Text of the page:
Since your mother and father both owned the 200 acres, your father probably still owns his share of the 200 acres plus any share of you mom's that went to your father and was not disclaimed. This portion that was still held by your father may or may not need to be probated. If it was just in your father's name probate may be needed to transfer the title. It could also be subject to estate tax, whether or not you do a probate.

What ever share went to your father and not into the disclaimer trust could generate estate tax being due if the property value is high enough. In 2012 the Federal Federal estate tax kicks in on estates greater than $5 million and Oregon estate tax kicks in at 1 million. There are special laws in Oregon that protect natural resources which can include family farms and will prevent you from owing estate taxes for qualifying properties. This law was passed to deal make it possible for families to hold onto land and not have to sell the land to pay estate taxes.

The law is new and complex so you really need to see an estate tax specialist that know about this law and you will probably need to get the property appraised so you know the value. So if this 200 acres is farm land or other natural land it might qualify for special rules that will help you avoid paying estate tax if you hang on to the land and don't sell it. Bottom line you might not owe estate tax even if the property exposed to tax has a value is over $1,000.000 if the property qualifies for the special tax exemption.

You do need to consult with a lawyer to figure this out.

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Quite simply the language of the disclaimer trust will determine the answers to your questions. It will contain provisions as to what happens to the trust after his death and it will deal with any taxes due. If this is a disclaimer trust that was used to take advantage of mom's unified credit then there should be no estate taxes due at his death.
Get with an estates attorney to assist you with the administration and tax issues involved with the estate and the trust. Do not do this on your own.

Hope this helps.

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Mr. Fromm is licensed to practice law throughout the state of PA with offices in Philadelphia and Montgomery Counties. He is authorized to handle IRS matters throughout the United States. His phone number is 215-735-2336 or his email address is , his website for more tax, estate and business articles is and his blog is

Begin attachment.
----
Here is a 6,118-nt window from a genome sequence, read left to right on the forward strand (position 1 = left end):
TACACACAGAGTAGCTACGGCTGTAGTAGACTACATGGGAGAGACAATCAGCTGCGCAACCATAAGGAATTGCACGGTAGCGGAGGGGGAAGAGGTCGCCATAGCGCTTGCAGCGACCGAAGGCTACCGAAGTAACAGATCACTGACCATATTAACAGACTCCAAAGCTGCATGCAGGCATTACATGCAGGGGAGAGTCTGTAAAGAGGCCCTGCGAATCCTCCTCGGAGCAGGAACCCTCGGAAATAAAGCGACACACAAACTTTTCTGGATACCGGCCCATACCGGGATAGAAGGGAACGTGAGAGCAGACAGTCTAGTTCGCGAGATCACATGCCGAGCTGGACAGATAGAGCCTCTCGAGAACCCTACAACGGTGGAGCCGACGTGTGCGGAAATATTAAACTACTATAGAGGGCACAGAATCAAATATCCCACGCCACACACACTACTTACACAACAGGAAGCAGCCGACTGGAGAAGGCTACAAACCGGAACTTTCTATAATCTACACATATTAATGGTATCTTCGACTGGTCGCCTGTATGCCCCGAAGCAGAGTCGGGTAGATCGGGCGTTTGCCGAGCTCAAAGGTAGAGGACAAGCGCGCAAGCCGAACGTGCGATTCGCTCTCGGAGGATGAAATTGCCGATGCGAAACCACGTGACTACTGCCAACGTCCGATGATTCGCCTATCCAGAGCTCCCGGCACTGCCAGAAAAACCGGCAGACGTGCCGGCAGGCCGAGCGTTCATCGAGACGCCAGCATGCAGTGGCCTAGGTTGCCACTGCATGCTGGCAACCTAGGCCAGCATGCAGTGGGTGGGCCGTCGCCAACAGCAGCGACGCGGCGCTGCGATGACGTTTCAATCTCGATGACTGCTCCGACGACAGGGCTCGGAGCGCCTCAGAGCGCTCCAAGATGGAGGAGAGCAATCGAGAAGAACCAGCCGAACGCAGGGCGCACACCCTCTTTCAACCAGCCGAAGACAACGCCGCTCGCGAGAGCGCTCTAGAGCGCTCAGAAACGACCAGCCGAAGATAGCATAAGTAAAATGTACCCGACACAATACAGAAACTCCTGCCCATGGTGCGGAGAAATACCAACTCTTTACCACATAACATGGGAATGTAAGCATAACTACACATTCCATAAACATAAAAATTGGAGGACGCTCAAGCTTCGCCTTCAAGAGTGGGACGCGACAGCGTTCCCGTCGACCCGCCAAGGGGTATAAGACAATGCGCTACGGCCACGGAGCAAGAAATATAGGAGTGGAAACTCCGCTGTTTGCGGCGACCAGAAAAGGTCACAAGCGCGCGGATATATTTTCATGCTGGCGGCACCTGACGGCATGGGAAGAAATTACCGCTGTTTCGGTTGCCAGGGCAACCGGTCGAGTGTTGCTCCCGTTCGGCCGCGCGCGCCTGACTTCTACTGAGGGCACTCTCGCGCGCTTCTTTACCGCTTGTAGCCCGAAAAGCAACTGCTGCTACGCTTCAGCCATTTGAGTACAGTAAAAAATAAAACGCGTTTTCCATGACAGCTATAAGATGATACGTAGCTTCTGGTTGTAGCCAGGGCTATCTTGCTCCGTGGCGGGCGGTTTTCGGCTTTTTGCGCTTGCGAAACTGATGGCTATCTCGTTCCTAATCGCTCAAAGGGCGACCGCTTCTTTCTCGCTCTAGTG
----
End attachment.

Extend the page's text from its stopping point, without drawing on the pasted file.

LEGAL DISCLAIMER Mr. Fromm is licensed to practice law throughout the state of PA with offices in Philadelphia and Montgomery Counties. He is authorized to handle IRS matters throughout the United States. His phone number is 215-735-2336 or his email address is , his website is and his blog is <> Mr. Fromm is ethically required to state that the response herein is not legal advice and does not create an attorney/ client relationship. Also, there are no recognized legal specialties under Pennsylvania law. Any references to a trust, estate or tax lawyer refer only to the fact that Mr. Fromm limits his practice to these areas of the law. These responses are only in the form of legal education and are intended to only provide general information about the matter within the question. Oftentimes the question does not include significant and important facts and timelines that if known could significantly change the reply or make such reply unsuitable. Mr. Fromm strongly advises the questioner to confer with an attorney in their state in order to ensure proper advice is received. By using this site you understand and agree that there is no attorney client relationship or confidentiality between you and the attorney responding. This site should not be used as a substitute for competent legal advice from a licensed attorney that practices in the subject area in your jurisdiction, who is familiar with your specific facts and all of the circumstances and with whom you have an attorney client relationship. The law changes frequently and varies from jurisdiction to jurisdiction. The information and materials provided are general in nature, and may not apply to a specific factual or legal circumstance described in the question or omitted from the question. Circular 230 Disclaimer - Any information in this comment may not be used to eliminate or reduce penalties by the IRS or any other governmental agency.